The ideal diet for 3-6 month old babies

The World Health Organization (WHO) agrees that breast milk is the best form of nutrition for babies during the first 6 months. Between 3 and 6 months, however, babies begin to show signs of solid food-readiness, such as good head control, interest in other people’s food and loss of baby tongue-extrusion reflex that causes young babies to push everything but a nipple out of their mouths with their tongues. Signs of food-readiness mean it is high time you introduce your baby to solid foods. Check with your doctor first before you start on the ideal diet for 3-6 month old babies.

Breast milk or formula

Babies under one year still need breast milk or formula to get essential nutrients. It is, therefore, a good idea to start the first feeding of the day with breast milk or bottle formula before moving on to solid food nutritional supplements later on in the day. Eating solid food with the spoon is a task that requires time, patience and effort. Your baby may not have these qualities when he first wakes up, especially if he wakes up extremely hungry. Ideally, introduce new foods at lunch time and extend the feeding gradually to other meals.

Baby cereals and grains

Start your baby with iron-fortified baby cereal mixed with breast milk or formula. Iron fortified rice is recommended to begin with on a spoon, but it may cause constipation. Your baby will also need whole grains and fibre in her diet in addition to baby cereals. Mix multiple grains together for maximum health benefits.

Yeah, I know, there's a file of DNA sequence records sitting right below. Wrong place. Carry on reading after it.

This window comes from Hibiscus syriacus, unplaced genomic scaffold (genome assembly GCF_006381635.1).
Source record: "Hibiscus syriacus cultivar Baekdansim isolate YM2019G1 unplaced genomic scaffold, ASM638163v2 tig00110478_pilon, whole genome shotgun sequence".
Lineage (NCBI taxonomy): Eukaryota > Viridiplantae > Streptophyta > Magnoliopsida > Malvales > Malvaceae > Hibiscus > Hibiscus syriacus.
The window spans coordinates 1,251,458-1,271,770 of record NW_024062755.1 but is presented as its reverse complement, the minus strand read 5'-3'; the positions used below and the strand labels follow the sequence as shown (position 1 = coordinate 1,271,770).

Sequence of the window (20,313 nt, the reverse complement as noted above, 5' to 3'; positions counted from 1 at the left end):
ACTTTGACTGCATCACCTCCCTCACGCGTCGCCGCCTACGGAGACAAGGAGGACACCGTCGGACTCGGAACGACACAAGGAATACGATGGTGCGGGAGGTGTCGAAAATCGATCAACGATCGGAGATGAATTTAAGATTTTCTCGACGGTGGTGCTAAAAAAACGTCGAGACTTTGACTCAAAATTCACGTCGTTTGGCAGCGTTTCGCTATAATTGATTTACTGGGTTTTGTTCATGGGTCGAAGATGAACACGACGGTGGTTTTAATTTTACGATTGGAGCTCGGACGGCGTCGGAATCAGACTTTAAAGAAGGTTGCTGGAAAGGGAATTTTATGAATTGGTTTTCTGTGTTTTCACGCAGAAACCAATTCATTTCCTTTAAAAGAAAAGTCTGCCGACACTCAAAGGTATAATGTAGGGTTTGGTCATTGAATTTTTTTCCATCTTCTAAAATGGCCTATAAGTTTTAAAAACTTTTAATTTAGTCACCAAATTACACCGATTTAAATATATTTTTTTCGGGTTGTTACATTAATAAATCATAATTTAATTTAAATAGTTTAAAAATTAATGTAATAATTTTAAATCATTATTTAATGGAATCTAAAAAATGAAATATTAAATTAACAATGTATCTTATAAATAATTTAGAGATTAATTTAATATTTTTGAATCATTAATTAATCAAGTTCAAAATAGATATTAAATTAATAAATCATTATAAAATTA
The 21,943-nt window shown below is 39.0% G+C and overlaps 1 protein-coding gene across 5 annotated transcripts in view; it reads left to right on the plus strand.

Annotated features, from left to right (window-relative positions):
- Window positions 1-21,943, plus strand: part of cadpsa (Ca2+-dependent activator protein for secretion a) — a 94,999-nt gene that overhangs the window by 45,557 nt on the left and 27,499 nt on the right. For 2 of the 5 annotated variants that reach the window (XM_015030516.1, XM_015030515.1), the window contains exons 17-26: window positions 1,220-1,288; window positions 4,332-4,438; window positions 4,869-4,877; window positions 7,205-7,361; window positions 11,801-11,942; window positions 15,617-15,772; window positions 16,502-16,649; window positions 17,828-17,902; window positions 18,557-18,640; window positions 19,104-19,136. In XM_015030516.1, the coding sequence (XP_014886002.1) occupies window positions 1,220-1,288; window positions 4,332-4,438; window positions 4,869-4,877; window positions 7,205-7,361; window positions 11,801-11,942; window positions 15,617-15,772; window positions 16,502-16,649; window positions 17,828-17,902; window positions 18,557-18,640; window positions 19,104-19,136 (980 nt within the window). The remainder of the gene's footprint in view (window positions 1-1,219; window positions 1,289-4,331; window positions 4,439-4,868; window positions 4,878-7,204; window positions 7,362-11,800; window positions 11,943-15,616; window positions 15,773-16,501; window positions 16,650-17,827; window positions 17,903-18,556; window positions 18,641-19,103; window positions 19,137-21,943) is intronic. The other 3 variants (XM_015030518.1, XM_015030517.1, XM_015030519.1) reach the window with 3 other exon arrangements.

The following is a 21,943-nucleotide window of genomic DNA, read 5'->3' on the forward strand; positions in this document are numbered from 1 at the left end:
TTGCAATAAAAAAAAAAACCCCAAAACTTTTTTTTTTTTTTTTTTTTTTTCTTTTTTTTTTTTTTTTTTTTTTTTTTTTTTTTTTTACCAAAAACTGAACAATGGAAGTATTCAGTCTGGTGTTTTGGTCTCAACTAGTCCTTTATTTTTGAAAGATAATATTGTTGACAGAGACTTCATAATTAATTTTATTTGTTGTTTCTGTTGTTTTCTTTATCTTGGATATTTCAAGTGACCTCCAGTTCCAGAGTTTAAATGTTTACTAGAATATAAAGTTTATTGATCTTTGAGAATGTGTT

Also, give your baby small pieces of food that can’t cause choking like bread as a snack to help her practice self-feeding. However, do not put cereals and grains in the baby’s bottle unless specifically told to do so by your doctor. Bottle feeding your baby with cereals poses a choking hazard and can lead to your baby being overweight.

Fruits and vegetables

Fruits and vegetables area great addition to lunch and dinner meals. They can also be fed for breakfast, depending on your baby’s appetite for solid food. Make sure uncooked fruits and vegetables are soft and tender and cooked fruits and vegetables are diced into small pieces or fork-mashed into tender state. Avoid fruits that have seeds in them so you don’t choke or upset your baby’s tummy.

Remember, don’t offer your baby large amounts of solid food that you haven’t introduced before. Wait between one and two weeks before you introduce new foods to ensure your baby does not develop food allergies. Also, consult with your doctor regularly on the frequency and types of new foods to introduce, as well as any other issues that arise like food intolerance and allergic reactions.

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